A group of Social Democrats activists who want to see a leadership election in the party is looking at deferring their request to consider such a contest until after a new general secretary is appointed to the party.
A draft letter to the party’s national executive, signed by two councillors and 14 others, seeking the leadership contest emerged on Friday evening.
The letter, which has not been sent to party authorities, requested the national executive meet to hold a vote to call a leadership election.
It pays tribute to the party's current co-leaders Catherine Murphy and Róisín Shortall, who it states "have done exceptional work", but adds that "it is now time to move to the next stage".
The party released a statement later the same evening saying its TDs are “united behind co-leaders Catherine Murphy and Róisín Shortall”. This statement was shared on Twitter by all six of the party’s Dáil Deputies.
One of the councillors who signed the draft letter, Kildare representative Chris Pender, responded with his own social media post saying: "Anyone who's read the letter will know it states we don't have an issue with the leaders, but we believe in the democratic right to vote for that/those leaders.
“A leadership contest would give members the opportunity to show support for the current leaders, if that’s what they want.”
Cllr Cat O'Driscoll, who sits on Dublin City Council, was the other public representative who signed the draft letter.
Sources insisted the motivations behind seeking a contest include giving the Social Democrats’ membership a say in who leads the party, as well as an issue of timing. They say with no general election expected imminently, it would give the next leader time to prepare.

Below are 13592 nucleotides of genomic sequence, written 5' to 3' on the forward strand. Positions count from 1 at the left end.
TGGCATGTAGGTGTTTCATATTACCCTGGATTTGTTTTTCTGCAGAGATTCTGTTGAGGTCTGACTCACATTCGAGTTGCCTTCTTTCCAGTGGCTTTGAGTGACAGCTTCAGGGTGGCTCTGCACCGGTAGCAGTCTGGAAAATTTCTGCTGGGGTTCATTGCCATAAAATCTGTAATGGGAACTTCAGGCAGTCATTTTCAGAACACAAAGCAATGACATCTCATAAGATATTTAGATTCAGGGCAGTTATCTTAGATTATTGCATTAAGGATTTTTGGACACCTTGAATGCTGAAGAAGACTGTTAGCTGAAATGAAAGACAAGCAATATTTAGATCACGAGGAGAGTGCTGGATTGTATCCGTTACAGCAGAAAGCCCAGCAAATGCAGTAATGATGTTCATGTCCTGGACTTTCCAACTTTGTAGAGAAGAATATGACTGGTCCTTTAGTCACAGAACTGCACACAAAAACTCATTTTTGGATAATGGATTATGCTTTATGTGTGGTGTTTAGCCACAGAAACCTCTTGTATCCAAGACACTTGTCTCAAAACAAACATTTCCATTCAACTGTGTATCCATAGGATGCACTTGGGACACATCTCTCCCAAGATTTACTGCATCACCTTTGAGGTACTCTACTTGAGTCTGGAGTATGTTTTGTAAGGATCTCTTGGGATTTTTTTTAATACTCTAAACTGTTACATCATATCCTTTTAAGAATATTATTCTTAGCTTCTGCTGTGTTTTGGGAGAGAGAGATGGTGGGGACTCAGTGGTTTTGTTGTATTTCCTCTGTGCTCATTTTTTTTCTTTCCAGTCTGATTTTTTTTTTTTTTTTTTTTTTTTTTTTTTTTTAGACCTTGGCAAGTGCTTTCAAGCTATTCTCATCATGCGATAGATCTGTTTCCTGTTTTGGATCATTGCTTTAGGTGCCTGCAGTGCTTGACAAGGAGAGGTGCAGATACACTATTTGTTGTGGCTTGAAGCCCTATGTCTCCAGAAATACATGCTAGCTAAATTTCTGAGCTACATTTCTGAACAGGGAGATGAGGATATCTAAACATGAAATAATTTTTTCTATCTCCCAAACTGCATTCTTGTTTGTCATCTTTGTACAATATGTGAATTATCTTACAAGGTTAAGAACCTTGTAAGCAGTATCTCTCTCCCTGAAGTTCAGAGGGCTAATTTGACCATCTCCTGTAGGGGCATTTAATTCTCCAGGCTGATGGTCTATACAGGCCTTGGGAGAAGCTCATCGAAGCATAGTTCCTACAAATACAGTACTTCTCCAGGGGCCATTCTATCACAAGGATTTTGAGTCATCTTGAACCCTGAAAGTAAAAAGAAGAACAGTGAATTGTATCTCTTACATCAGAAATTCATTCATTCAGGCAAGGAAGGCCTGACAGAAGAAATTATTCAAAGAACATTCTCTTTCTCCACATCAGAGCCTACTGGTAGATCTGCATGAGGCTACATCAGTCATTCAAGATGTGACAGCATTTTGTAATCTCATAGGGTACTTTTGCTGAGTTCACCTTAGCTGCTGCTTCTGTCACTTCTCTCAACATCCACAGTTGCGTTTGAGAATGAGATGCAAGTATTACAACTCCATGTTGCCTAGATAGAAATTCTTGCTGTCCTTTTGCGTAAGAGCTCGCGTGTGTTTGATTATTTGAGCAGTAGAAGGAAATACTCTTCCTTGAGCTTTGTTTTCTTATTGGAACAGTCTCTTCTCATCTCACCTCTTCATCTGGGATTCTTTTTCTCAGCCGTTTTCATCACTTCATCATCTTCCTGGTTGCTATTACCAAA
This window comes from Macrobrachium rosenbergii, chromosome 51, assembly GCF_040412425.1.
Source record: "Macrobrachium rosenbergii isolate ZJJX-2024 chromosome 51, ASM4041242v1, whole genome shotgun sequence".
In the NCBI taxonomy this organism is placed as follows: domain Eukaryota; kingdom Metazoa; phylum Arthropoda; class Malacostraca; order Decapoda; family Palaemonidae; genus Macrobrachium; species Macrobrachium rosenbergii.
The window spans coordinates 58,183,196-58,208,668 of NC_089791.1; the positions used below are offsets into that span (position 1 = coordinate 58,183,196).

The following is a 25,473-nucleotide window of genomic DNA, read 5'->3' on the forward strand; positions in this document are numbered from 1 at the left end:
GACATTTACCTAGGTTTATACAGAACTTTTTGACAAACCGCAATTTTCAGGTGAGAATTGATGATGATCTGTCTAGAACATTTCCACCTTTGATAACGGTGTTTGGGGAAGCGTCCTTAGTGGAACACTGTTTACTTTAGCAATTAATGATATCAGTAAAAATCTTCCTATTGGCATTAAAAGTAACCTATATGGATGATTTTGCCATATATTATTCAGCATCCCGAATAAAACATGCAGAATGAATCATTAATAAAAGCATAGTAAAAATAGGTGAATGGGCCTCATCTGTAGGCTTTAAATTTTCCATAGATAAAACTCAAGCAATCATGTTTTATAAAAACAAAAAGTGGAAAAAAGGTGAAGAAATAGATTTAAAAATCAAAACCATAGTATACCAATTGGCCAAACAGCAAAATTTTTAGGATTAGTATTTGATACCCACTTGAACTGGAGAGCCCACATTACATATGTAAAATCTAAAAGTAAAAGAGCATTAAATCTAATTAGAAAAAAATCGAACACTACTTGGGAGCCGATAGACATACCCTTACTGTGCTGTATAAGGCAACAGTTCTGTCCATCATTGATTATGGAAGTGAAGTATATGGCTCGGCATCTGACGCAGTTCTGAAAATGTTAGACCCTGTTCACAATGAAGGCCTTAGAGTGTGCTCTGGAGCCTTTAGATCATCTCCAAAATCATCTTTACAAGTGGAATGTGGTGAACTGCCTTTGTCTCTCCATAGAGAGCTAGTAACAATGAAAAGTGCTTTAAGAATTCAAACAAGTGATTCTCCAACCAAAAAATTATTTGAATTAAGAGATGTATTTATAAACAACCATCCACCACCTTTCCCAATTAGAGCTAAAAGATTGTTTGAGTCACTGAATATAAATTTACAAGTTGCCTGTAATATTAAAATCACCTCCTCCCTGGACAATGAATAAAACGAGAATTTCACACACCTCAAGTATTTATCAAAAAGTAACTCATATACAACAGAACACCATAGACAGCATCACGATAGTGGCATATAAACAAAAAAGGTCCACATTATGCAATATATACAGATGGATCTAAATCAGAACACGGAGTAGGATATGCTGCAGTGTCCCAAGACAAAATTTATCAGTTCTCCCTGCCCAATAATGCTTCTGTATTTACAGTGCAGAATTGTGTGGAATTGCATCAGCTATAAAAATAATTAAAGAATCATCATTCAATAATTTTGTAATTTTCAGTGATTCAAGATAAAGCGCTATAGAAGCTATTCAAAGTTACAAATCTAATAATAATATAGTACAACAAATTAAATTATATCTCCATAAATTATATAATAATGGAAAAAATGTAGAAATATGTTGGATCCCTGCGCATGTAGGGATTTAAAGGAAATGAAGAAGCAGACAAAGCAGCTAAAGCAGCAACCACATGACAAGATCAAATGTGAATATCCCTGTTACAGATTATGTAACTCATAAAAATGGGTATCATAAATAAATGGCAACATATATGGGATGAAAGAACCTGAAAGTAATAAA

It was also revealed on Friday that Brian Sheehan, a former director of the Yes Equality campaign, is to step down from his role as Social Democrats general secretary in early September. The decision is not connected with the call for a leadership election and those behind the draft letter were unaware of Mr Sheehan's decision to leave the job.
However, it has prompted a rethink of the request for a leadership contest.
The Irish Times understands the activists are considering a new version of the letter that takes Mr Sheehan’s departure into account and would not seek a discussion about a leadership contest until after his successor is in place and has had some time in the job. A source suggested the approach with any new letter would be “a bit more cautious”.
On Monday, a party spokeswoman ruled out any contest for the leadership, either before or after the appointment of a new general secretary.
“The rules of the party state any leader must be a TD and all of our TDs are united in their support for the party leadership. The general secretary position is entirely unrelated to the party leadership,” she said.
Ms Murphy and Ms Shortall have jointly led the Social Democrats since its establishment in 2015.